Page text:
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Comparative Neuropsychology$
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A. David Milner

Print publication date: 1998

Print ISBN-13: 9780198524113

Published to Oxford Scholarship Online: March 2012

DOI: 10.1093/acprof:oso/9780198524113.001.0001

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Visual processing in the primate parietal lobe

Visual processing in the primate parietal lobe

Chapter:
(p.70) 5 Visual processing in the primate parietal lobe
Source:
Comparative Neuropsychology
Author(s):

A. David Milner

H. Chris Dijkerman

Publisher:
Oxford University Press
DOI:10.1093/acprof:oso/9780198524113.003.0005

The evidence for the coding of visual location in multiple ways within the dorsal stream, for different motor purposes, is becoming increasingly clear. But all of these forms of spatial coding, of course, would only be of value over rather short time spans, since every time the animal moved its body, the usefulness of the coding would be lost. In other words, any form of egocentric spatial coding would be useful for guiding action in the present, but not for storing spatial information for use very far in the future. It would provide useful information about object location for calibrating the amplitude and direction of an immediate movement of the eye, head, or limb, but not for the long-term storage of information about the relative location of that object vis-a-vis other objects in the world.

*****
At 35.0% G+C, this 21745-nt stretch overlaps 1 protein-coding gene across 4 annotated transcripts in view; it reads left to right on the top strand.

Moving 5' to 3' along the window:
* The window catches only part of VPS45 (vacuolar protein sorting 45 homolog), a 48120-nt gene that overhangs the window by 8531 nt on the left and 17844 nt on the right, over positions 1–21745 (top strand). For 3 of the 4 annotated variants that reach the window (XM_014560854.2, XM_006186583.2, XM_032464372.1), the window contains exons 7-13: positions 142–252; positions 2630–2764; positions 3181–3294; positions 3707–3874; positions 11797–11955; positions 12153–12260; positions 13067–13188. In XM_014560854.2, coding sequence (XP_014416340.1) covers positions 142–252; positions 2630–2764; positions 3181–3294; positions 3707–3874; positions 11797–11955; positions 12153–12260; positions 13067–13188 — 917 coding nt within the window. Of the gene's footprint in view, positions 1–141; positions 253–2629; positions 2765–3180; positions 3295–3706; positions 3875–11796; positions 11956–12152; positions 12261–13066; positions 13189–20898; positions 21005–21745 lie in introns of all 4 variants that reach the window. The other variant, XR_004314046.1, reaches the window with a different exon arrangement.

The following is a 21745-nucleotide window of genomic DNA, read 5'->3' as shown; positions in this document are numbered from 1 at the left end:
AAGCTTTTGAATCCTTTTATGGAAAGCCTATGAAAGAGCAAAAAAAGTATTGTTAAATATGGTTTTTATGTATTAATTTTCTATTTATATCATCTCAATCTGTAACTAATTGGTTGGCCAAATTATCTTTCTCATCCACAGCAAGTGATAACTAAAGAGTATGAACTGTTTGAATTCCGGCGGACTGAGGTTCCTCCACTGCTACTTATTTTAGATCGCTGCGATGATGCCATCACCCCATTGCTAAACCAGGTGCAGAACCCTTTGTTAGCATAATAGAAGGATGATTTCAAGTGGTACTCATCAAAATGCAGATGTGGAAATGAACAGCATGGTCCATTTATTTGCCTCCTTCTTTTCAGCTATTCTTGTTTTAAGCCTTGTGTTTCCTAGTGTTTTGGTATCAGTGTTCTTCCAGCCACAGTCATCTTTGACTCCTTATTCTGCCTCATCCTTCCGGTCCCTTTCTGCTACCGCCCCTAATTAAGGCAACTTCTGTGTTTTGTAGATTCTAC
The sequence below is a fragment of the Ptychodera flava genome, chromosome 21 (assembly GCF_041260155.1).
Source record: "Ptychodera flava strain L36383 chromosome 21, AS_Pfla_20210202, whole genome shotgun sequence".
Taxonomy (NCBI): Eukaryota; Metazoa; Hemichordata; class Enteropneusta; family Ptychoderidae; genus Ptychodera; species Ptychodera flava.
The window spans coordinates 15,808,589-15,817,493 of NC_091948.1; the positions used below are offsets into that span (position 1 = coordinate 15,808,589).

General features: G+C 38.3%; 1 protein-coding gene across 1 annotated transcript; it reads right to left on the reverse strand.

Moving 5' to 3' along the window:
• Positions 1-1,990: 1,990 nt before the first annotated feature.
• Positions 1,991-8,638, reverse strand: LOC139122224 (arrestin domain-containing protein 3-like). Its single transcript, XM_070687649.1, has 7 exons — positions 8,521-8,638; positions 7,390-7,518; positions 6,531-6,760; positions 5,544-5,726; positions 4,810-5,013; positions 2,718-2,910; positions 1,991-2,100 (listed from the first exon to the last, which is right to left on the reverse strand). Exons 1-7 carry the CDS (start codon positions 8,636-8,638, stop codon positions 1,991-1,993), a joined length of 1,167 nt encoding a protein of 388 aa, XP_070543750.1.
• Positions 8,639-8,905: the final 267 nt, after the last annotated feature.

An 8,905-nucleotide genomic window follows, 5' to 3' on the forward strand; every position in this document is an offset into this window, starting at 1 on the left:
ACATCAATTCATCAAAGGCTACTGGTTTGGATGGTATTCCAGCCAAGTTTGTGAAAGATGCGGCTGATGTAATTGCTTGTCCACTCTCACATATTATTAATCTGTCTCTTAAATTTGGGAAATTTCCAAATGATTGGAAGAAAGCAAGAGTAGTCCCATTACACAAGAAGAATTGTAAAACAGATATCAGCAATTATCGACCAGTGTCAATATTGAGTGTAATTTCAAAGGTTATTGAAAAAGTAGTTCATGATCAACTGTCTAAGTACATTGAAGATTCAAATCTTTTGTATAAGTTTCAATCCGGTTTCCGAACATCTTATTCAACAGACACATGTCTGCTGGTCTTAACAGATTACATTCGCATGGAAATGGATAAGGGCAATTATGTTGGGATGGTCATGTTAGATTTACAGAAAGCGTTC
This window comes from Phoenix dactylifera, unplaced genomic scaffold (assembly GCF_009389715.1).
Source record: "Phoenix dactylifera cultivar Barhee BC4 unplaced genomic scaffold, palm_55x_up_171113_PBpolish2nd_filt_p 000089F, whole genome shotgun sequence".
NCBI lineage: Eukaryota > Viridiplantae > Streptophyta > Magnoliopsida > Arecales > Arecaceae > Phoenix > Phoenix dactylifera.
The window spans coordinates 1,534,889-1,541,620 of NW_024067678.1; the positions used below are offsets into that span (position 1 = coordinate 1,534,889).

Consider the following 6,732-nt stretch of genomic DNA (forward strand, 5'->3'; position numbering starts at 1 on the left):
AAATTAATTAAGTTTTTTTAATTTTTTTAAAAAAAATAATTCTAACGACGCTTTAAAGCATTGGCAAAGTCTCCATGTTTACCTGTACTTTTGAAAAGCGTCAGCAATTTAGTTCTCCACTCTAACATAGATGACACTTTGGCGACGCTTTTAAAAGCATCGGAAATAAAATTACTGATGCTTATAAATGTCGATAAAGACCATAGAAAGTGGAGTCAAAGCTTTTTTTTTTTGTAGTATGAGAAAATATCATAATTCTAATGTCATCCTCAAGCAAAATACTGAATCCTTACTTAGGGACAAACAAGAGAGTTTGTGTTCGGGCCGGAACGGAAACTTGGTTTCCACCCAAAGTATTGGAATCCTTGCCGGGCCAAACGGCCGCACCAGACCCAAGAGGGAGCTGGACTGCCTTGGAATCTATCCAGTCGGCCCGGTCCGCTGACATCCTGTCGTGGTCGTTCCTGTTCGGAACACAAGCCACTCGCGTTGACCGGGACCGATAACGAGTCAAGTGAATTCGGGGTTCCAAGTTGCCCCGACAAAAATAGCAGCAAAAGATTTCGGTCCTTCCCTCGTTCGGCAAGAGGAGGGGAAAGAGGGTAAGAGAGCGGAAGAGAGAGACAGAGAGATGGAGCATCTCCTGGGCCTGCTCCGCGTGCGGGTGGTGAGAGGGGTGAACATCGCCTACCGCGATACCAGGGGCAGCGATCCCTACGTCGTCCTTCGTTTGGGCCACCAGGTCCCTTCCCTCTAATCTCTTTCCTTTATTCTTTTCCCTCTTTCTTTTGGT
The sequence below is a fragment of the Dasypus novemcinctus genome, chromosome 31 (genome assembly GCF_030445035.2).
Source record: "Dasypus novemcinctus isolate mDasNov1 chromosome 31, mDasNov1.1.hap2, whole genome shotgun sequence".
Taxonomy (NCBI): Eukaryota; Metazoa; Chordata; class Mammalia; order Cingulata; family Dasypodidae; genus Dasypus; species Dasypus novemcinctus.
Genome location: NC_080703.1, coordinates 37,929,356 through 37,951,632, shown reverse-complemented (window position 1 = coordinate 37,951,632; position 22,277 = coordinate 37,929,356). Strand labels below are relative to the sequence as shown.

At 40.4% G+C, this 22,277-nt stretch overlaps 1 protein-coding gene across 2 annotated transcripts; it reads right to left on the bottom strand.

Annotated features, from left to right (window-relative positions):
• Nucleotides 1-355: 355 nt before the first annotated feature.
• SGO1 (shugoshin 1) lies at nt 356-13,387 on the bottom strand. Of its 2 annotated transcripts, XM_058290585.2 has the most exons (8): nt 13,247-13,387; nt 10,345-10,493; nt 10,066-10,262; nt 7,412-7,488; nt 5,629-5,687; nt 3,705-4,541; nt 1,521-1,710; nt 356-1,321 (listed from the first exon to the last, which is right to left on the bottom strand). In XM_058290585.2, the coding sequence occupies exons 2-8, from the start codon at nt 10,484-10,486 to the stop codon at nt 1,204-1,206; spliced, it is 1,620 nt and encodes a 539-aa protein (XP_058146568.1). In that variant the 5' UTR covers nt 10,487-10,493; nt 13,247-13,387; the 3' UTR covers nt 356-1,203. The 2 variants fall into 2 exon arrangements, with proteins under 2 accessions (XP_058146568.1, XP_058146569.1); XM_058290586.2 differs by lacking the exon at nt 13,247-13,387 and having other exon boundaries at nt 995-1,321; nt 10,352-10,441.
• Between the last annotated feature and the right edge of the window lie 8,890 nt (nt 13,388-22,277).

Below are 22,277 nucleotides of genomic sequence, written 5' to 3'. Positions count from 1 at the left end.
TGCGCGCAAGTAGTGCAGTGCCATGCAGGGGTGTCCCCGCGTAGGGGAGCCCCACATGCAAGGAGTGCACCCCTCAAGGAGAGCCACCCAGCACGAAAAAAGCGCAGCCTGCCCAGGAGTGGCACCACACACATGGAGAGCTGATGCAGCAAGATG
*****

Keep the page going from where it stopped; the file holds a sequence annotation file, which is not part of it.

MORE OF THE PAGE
Keywords:   spatial coding, spatial information, object location, information storage, movement, dorsal stream

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